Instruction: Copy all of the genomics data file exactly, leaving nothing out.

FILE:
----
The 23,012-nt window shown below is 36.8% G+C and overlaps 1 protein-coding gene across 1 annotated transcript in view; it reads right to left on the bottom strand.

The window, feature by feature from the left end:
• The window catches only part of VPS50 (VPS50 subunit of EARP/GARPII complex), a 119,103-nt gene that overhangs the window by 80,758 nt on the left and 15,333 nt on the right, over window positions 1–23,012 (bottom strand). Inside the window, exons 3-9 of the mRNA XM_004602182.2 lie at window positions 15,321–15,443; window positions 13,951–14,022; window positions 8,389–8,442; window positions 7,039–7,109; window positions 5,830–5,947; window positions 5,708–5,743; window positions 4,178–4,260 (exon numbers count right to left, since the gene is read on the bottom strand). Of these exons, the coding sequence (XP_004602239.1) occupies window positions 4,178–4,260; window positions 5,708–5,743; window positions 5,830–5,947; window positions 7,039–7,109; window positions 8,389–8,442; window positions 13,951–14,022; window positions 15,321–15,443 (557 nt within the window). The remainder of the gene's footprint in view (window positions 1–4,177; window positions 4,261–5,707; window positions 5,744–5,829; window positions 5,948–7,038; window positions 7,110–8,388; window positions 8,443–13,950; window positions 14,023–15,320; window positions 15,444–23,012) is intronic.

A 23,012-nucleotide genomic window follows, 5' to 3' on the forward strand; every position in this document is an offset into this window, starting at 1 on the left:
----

The 23,012-nt window shown below is 36.8% G+C and overlaps 1 protein-coding gene across 1 annotated transcript in view; it reads right to left on the bottom strand.

The window, feature by feature from the left end:
• The window catches only part of VPS50 (VPS50 subunit of EARP/GARPII complex), a 119,103-nt gene that overhangs the window by 80,758 nt on the left and 15,333 nt on the right, over window positions 1–23,012 (bottom strand). Inside the window, exons 3-9 of the mRNA XM_004602182.2 lie at window positions 15,321–15,443; window positions 13,951–14,022; window positions 8,389–8,442; window positions 7,039–7,109; window positions 5,830–5,947; window positions 5,708–5,743; window positions 4,178–4,260 (exon numbers count right to left, since the gene is read on the bottom strand). Of these exons, the coding sequence (XP_004602239.1) occupies window positions 4,178–4,260; window positions 5,708–5,743; window positions 5,830–5,947; window positions 7,039–7,109; window positions 8,389–8,442; window positions 13,951–14,022; window positions 15,321–15,443 (557 nt within the window). The remainder of the gene's footprint in view (window positions 1–4,177; window positions 4,261–5,707; window positions 5,744–5,829; window positions 5,948–7,038; window positions 7,110–8,388; window positions 8,443–13,950; window positions 14,023–15,320; window positions 15,444–23,012) is intronic.

A 23,012-nucleotide genomic window follows, 5' to 3' on the forward strand; every position in this document is an offset into this window, starting at 1 on the left: